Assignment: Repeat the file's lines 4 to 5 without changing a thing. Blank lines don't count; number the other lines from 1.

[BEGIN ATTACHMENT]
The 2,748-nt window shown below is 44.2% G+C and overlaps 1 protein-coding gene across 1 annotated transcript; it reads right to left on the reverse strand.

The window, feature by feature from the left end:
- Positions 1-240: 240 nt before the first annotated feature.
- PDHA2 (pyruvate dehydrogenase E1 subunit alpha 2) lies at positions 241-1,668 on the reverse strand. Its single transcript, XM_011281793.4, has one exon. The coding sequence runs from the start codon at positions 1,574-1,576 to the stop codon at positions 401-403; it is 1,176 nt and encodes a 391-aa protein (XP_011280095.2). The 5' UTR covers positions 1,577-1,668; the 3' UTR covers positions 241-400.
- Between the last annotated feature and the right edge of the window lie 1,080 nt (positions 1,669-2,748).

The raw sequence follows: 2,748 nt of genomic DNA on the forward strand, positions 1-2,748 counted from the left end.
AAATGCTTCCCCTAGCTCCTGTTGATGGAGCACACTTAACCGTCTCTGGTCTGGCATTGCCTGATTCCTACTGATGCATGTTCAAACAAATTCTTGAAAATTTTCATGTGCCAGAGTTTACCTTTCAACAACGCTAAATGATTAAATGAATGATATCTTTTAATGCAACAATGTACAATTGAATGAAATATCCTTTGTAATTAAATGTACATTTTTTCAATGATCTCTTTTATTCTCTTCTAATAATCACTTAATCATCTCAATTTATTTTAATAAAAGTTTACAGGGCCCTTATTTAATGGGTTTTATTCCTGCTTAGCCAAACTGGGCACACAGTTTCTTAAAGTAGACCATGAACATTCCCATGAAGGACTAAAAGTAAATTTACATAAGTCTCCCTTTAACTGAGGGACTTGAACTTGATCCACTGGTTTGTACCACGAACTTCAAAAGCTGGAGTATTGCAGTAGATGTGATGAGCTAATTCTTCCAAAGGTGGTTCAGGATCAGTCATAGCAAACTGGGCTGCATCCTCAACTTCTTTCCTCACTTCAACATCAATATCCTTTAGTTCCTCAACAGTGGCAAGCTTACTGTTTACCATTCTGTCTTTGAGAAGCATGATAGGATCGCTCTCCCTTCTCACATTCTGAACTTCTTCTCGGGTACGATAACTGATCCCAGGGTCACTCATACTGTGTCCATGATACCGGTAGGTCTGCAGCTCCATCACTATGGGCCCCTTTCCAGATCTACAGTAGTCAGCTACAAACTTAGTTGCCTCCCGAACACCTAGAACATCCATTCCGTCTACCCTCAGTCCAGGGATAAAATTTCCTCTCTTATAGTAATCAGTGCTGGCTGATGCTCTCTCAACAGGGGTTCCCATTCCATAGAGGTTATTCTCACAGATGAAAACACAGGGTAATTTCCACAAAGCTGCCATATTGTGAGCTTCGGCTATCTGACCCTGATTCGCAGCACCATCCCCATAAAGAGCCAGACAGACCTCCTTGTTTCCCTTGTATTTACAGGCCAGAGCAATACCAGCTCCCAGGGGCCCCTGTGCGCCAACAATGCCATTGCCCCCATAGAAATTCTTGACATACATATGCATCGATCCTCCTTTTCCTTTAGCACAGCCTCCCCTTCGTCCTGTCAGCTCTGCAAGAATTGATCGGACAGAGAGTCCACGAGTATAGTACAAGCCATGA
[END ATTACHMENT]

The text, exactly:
- PDHA2 (pyruvate dehydrogenase E1 subunit alpha 2) lies at positions 241-1,668 on the reverse strand. Its single transcript, XM_011281793.4, has one exon. The coding sequence runs from the start codon at positions 1,574-1,576 to the stop codon at positions 401-403; it is 1,176 nt and encodes a 391-aa protein (XP_011280095.2). The 5' UTR covers positions 1,577-1,668; the 3' UTR covers positions 241-400.
- Between the last annotated feature and the right edge of the window lie 1,080 nt (positions 1,669-2,748).